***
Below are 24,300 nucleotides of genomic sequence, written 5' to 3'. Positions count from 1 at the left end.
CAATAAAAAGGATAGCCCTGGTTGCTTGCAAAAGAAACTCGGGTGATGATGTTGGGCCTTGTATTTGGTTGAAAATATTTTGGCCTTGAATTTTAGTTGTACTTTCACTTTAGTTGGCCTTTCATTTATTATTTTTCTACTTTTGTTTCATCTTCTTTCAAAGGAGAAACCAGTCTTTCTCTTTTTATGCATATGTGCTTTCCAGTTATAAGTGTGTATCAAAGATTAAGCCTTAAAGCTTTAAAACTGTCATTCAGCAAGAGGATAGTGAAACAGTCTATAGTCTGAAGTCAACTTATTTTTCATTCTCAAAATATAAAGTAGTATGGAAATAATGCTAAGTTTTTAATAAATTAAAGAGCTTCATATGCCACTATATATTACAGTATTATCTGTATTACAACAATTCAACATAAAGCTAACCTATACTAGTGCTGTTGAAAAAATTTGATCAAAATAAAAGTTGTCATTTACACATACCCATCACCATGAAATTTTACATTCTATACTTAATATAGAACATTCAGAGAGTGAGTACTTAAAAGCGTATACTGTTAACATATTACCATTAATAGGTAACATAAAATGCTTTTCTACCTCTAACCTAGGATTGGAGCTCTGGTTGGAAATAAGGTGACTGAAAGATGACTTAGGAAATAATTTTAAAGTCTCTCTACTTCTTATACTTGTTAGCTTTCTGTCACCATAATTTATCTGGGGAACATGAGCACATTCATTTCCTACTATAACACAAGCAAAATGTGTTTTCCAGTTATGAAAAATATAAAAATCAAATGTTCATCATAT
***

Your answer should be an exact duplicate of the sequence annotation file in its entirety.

Below are 24,300 nucleotides of genomic sequence, written 5' to 3'. Positions count from 1 at the left end.
CAATAAAAAGGATAGCCCTGGTTGCTTGCAAAAGAAACTCGGGTGATGATGTTGGGCCTTGTATTTGGTTGAAAATATTTTGGCCTTGAATTTTAGTTGTACTTTCACTTTAGTTGGCCTTTCATTTATTATTTTTCTACTTTTGTTTCATCTTCTTTCAAAGGAGAAACCAGTCTTTCTCTTTTTATGCATATGTGCTTTCCAGTTATAAGTGTGTATCAAAGATTAAGCCTTAAAGCTTTAAAACTGTCATTCAGCAAGAGGATAGTGAAACAGTCTATAGTCTGAAGTCAACTTATTTTTCATTCTCAAAATATAAAGTAGTATGGAAATAATGCTAAGTTTTTAATAAATTAAAGAGCTTCATATGCCACTATATATTACAGTATTATCTGTATTACAACAATTCAACATAAAGCTAACCTATACTAGTGCTGTTGAAAAAATTTGATCAAAATAAAAGTTGTCATTTACACATACCCATCACCATGAAATTTTACATTCTATACTTAATATAGAACATTCAGAGAGTGAGTACTTAAAAGCGTATACTGTTAACATATTACCATTAATAGGTAACATAAAATGCTTTTCTACCTCTAACCTAGGATTGGAGCTCTGGTTGGAAATAAGGTGACTGAAAGATGACTTAGGAAATAATTTTAAAGTCTCTCTACTTCTTATACTTGTTAGCTTTCTGTCACCATAATTTATCTGGGGAACATGAGCACATTCATTTCCTACTATAACACAAGCAAAATGTGTTTTCCAGTTATGAAAAATATAAAAATCAAATGTTCATCATAT